Internet Shakespeare Editions

Author: William Shakespeare
Editor: W. L. Godshalk
Peer Reviewed

Troilus and Cressida (Quarto 1, 1609)


The history
1130Paris should nere retract, what he hath done,
Nor faint in the pursuite,
Pria. Paris you speake
Like one be-sotted on your sweet delights,
You haue the hony still, but these the gall,
1135So to be valiant, is no praise at all.
Par. Sir, I propose not meerly to my selfe,
The pleasures such a beautie brings with it,
But I would haue the soile of her faire rape,
Wip't of in honorable keeping her,
1140What treason were it to the ransackt queene,
Disgrace to your great worths, and shame to me,
Now to deliuer her possession vp
On tearmes of base compulsion? can it be,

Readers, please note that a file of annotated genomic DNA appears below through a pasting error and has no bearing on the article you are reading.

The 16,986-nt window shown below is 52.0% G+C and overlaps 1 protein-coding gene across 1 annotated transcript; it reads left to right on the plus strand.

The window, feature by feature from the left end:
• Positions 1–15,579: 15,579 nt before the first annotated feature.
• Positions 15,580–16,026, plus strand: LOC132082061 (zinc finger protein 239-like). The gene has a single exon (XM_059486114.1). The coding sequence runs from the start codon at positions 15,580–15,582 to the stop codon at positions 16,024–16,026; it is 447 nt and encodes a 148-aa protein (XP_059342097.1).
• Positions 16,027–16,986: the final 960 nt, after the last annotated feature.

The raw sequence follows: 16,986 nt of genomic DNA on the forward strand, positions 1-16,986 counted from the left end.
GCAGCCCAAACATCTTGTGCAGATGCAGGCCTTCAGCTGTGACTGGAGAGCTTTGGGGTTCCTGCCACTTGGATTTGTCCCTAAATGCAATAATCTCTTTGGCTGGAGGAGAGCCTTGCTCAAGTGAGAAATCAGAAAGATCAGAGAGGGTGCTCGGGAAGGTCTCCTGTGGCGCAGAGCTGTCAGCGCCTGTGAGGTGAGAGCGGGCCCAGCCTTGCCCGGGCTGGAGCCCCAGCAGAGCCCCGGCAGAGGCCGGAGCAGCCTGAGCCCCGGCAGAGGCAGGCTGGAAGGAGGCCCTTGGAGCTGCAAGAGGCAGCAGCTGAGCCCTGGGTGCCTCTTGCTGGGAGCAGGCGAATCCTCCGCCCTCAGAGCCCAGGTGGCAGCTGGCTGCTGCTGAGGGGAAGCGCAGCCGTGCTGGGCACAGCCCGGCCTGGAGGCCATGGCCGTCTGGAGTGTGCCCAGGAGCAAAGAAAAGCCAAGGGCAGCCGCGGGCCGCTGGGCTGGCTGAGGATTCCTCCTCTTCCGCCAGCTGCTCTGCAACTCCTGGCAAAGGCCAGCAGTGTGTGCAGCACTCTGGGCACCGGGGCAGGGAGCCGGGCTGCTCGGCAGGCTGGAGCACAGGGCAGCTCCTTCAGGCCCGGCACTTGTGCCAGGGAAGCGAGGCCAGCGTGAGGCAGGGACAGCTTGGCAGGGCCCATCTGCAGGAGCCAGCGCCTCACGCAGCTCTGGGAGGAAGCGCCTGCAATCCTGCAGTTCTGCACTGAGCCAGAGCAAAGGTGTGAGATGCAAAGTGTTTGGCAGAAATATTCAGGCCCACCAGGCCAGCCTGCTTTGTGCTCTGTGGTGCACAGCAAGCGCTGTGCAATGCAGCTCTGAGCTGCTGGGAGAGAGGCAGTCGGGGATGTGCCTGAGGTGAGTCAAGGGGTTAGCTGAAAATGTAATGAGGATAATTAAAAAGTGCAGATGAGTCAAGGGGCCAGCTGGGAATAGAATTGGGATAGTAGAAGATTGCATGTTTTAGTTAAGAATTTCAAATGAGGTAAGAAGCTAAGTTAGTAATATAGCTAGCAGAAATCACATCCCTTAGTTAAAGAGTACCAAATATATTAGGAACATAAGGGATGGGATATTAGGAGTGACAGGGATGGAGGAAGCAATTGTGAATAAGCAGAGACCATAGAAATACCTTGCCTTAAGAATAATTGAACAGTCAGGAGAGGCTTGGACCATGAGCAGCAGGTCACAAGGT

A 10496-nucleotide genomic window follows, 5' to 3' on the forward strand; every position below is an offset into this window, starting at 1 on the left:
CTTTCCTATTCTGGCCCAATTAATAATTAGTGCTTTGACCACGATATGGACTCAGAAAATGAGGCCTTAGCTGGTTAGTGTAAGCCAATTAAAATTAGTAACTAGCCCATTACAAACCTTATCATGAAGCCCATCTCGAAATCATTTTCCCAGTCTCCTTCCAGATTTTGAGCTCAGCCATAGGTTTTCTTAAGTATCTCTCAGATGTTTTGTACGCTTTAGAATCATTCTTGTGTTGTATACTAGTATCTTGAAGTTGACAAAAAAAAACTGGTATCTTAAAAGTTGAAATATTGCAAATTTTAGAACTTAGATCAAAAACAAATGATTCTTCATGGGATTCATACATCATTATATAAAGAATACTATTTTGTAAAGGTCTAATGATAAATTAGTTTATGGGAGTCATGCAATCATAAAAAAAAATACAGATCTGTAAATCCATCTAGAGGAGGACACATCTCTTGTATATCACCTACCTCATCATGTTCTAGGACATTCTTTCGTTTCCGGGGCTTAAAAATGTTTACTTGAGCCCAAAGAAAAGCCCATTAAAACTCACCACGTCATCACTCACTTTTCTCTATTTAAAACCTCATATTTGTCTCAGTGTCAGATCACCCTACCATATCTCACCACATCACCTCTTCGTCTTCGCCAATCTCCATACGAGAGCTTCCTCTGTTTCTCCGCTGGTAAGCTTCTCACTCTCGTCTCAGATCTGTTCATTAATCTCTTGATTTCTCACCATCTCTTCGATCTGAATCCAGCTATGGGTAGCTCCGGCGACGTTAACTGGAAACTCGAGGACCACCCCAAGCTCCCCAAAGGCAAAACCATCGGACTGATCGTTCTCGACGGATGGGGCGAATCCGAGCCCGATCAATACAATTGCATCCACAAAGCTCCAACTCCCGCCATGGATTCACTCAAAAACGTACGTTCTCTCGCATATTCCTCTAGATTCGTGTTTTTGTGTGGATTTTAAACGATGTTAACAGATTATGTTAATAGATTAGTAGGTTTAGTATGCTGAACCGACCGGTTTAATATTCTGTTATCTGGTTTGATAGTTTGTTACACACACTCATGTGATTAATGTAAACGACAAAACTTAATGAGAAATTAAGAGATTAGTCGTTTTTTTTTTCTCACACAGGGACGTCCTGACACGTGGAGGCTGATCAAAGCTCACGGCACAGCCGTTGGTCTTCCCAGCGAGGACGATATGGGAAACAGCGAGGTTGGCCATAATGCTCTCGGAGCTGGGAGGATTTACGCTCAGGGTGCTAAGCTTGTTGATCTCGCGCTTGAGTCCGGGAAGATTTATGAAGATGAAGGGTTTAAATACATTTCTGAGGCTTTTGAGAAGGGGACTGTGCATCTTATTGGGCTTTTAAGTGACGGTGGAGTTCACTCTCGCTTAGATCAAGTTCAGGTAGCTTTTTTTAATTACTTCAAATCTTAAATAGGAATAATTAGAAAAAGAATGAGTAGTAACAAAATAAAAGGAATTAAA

That so degenerate a straine as this,
1145Should once set footing in your generous bosomes?
There's not the meanest spirit on our party,
Without a heart to dare, or sword to drawe,
When Helen is defended: nor none so noble,
Whose life were ill bestowd, or death vnfam'd,
1150Where Helen is the subiect. Then I say,
Well may we fight for her, whom we know well,
The worlds large spaces cannot paralell.
Hect. Paris and Troylus, you haue both said well,
And on the cause and question now in hand,
1155Haue glozd, but superficially, not much
Vnlike young men, whom Aristotle thought
Vnfit to heere Morrall Philosophie;
The reasons you alleadge, do more conduce
To the hot passion of distempred blood,
1160Then to make vp a free determination
Twixt right and wrong: for pleasure and reuenge,
Haue eares more deafe then Adders to the voyce
Of any true decision. Nature craues
All dues be rendred to their owners. Now
1165What neerer debt in all humanitie,
Then wife is to the husband? if this lawe
Of nature be corrupted through affection
And